Who works at the asylum seekers centre?
Many people work at the asylum seekers centre. These people work for the COA: Location manager
The boss of the asylum seekers centreThe location manager is the boss of the asylum seekers centre where you live. He or she is the boss of all COA staff. The location manager decides what happens in the asylum seekers centre.
For questions about living in an asylum seekers centreYou will often be in contact with the housing supervisor. He or she will visit you frequently to talk about living in an asylum seekers centre. The housing supervisor also visits for other questions.
For questions about, for instance, internet or the games roomDo you have questions about:
- the internet area?
- the games room?
- other spaces you share with other residents?
For questions about your legal procedure and accommodationcase manager is a member of staff of the COA. The case manager helps you in your legal procedure or court case. Have you heard whether or not you are allowed to stay in the Netherlands? The case manager will then explain about your court case. He/she will also inform you about finding a suitable home.
Ensures that the asylum seekers centre stays cleanThe caretaker ensures that the asylum seekers centre stays neat and tidy. He repairs, for instance, a broken door and makes sure the asylum seekers centre is clean.
Ensures that the asylum seekers centre is safeThere are security guards in every asylum seekers centre. They check whether there are any unknown people in the asylum seekers centre and whether it’s safe. The security guards also receive visitors. These people don’t work for the COA, but you can encounter them in the asylum seekers centre: Aliens police (AP)
For the duty to report and if you have to leave the NetherlandsAsylum seekers have to report every week or sometimes every day. This reporting must done to the Aliens police (AP). The AP checks whether are living in the Netherlands 'illegally'. The AP can check the passport of someone walking in the street. If someone is living in the Netherlands illegally, then the AP tries to deport this person from the Netherlands.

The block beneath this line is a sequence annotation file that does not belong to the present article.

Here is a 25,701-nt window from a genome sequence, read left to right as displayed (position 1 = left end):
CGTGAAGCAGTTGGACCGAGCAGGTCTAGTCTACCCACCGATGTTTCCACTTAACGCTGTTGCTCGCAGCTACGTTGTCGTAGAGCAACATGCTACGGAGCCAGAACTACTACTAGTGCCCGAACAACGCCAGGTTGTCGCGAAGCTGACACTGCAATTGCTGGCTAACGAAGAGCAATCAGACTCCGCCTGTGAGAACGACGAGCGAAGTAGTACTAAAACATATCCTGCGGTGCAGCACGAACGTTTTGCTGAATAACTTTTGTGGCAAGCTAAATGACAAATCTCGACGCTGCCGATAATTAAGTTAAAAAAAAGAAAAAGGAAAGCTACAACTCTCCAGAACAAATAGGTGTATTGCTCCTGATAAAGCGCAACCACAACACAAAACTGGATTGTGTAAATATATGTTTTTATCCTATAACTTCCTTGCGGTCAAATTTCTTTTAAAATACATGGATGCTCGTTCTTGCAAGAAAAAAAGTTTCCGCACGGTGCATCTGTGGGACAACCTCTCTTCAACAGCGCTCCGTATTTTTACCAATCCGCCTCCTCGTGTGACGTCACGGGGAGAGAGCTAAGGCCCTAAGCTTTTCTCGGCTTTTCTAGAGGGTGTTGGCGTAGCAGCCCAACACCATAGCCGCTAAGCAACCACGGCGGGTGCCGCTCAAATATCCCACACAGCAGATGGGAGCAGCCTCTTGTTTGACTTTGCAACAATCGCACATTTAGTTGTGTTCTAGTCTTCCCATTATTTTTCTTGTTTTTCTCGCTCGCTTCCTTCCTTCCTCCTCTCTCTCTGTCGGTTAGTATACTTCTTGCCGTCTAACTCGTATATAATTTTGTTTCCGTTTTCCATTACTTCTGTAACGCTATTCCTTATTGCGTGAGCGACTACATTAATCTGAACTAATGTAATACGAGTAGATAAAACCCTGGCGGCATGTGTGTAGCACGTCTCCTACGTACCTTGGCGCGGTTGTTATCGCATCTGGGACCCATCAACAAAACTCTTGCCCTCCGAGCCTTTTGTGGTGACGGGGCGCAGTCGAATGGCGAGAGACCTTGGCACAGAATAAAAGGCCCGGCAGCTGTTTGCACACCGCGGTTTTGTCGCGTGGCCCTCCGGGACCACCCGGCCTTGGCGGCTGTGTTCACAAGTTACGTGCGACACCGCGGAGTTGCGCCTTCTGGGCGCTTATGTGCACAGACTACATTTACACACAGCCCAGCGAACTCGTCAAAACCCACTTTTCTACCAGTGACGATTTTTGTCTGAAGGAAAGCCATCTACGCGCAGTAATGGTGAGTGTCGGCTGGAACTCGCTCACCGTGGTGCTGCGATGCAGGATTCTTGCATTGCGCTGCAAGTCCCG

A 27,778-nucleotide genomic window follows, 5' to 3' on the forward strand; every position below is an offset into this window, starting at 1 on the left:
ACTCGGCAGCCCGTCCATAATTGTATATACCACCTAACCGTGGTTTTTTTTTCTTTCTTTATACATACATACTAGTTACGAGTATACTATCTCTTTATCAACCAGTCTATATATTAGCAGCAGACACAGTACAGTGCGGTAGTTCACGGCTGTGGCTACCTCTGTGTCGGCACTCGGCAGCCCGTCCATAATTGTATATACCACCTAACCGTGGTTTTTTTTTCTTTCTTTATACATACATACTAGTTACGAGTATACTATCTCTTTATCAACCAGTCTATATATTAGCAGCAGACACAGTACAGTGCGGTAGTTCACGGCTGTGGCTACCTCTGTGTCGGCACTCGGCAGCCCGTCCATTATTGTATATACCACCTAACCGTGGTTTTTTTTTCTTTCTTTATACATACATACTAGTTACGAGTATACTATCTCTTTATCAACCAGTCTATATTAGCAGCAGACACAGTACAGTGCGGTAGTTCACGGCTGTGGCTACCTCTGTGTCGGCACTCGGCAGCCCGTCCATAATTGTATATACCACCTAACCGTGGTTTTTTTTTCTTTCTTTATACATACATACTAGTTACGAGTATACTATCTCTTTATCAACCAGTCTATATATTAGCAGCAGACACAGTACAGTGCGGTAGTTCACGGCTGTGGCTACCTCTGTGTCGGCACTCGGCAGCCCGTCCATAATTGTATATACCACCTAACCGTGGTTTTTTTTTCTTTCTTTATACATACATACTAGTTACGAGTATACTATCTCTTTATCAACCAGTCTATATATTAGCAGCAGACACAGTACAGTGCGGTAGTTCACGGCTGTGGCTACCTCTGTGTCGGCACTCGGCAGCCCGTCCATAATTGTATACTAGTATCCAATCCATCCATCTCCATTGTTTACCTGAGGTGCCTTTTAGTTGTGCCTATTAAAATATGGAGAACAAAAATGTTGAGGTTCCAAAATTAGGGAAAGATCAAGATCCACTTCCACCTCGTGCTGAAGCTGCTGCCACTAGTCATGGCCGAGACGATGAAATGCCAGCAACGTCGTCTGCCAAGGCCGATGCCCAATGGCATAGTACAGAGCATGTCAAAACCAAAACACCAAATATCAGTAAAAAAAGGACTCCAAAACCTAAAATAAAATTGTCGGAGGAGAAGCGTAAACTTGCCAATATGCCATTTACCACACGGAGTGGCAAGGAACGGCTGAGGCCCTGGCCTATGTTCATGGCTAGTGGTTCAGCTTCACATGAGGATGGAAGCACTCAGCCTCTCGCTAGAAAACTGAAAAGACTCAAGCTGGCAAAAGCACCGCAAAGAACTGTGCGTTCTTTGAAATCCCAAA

Decides about your asylum procedureThe IND decides about your asylum procedure. You have to tell the IND why you have fled. You do this during a ‘hearing’ at the IND office. The IND eventually decides whether you are allowed to stay in the Netherlands.
If you have to leave the NetherlandsThe Repatriation and Departure Service (DT&V) talks to asylum seekers who are not allowed to stay in the Netherlands. The DT&V tries to help these asylum seekers so they can return to the country they came from. The DT&V guides these asylum seekers in their return. Sometimes people really don’t want to go back. The DT&V can also force these people to go back. Then the DT&V for instance sits next to someone in a plane. This person can then not escape.
For questions about your asylum procedure and moreMany questions can be asked at the Dutch Council for Refugees (VWN). For instance:
- questions about your asylum procedure.
- questions about life in an asylum seekers centre.
- questions about the assimilation exam.
For children without parentsNidos Foundation sees to refugees who come to the Netherlands without parents. This in fact means that Nidos Foundation becomes the father and mother of a child living in the Netherlands without parents. Child refugees without parents live in a foster family. This means that they live with Dutch parents. Child refugees can also live in a special home where several child refugees without parents live. The judge can decide that things aren’t going well at home. He/she can then decide that Nidos Foundation must help your parents.
In each asylum seekers centreIn each asylum seekers centre you can find De Vrolijkheid, the National Foundation for the Promotion of Happiness. This foundation organises many fun activities for children. For instance a disco, or an afternoon of painting, making music or play-acting. The staff of De Vrolijkheid can also help you. They then think along with you about what you can do.
From the neigbourhood, church or mosqueThere are also many volunteers who help asylum seekers. The volunteers include, for instance, people from the neighbourhood or members of the local church or mosque. The volunteers come for a visit or organise something for the asylum seekers living in the asylum seekers centre.
If you want to return to the country of your birth and for family reunionsIOM helps people who want to return to the county they came from. These people don’t live in the Netherlands. The IOM can help, for instance, by:
- finding out where people can live if then return.
- lending money to start a business in their home country.
- supporting family reunions.
- giving training courses to help integration.